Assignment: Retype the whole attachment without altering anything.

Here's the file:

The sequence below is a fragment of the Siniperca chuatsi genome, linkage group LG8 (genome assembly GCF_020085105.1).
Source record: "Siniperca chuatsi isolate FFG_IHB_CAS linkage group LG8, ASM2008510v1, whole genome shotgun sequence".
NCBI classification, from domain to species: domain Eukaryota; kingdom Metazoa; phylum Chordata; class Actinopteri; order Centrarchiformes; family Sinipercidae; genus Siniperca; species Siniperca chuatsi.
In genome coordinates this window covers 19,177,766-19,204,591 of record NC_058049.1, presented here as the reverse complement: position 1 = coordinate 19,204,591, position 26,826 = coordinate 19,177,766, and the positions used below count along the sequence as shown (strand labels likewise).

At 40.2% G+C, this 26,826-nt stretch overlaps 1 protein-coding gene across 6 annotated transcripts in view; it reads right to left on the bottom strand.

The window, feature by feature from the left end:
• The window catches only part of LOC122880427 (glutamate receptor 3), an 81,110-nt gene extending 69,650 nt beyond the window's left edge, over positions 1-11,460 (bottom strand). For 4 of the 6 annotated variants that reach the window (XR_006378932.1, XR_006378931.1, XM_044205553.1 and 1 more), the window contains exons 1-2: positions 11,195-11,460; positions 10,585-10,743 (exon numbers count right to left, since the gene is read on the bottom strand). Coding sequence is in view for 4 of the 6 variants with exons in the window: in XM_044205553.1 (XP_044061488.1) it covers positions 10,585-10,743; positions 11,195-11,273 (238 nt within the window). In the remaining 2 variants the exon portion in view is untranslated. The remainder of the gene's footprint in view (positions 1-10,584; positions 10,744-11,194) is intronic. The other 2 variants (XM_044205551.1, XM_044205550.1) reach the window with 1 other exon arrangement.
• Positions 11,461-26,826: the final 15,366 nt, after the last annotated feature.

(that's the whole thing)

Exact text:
The sequence below is a fragment of the Siniperca chuatsi genome, linkage group LG8 (genome assembly GCF_020085105.1).
Source record: "Siniperca chuatsi isolate FFG_IHB_CAS linkage group LG8, ASM2008510v1, whole genome shotgun sequence".
NCBI classification, from domain to species: domain Eukaryota; kingdom Metazoa; phylum Chordata; class Actinopteri; order Centrarchiformes; family Sinipercidae; genus Siniperca; species Siniperca chuatsi.
In genome coordinates this window covers 19,177,766-19,204,591 of record NC_058049.1, presented here as the reverse complement: position 1 = coordinate 19,204,591, position 26,826 = coordinate 19,177,766, and the positions used below count along the sequence as shown (strand labels likewise).

At 40.2% G+C, this 26,826-nt stretch overlaps 1 protein-coding gene across 6 annotated transcripts in view; it reads right to left on the bottom strand.

The window, feature by feature from the left end:
• The window catches only part of LOC122880427 (glutamate receptor 3), an 81,110-nt gene extending 69,650 nt beyond the window's left edge, over positions 1-11,460 (bottom strand). For 4 of the 6 annotated variants that reach the window (XR_006378932.1, XR_006378931.1, XM_044205553.1 and 1 more), the window contains exons 1-2: positions 11,195-11,460; positions 10,585-10,743 (exon numbers count right to left, since the gene is read on the bottom strand). Coding sequence is in view for 4 of the 6 variants with exons in the window: in XM_044205553.1 (XP_044061488.1) it covers positions 10,585-10,743; positions 11,195-11,273 (238 nt within the window). In the remaining 2 variants the exon portion in view is untranslated. The remainder of the gene's footprint in view (positions 1-10,584; positions 10,744-11,194) is intronic. The other 2 variants (XM_044205551.1, XM_044205550.1) reach the window with 1 other exon arrangement.
• Positions 11,461-26,826: the final 15,366 nt, after the last annotated feature.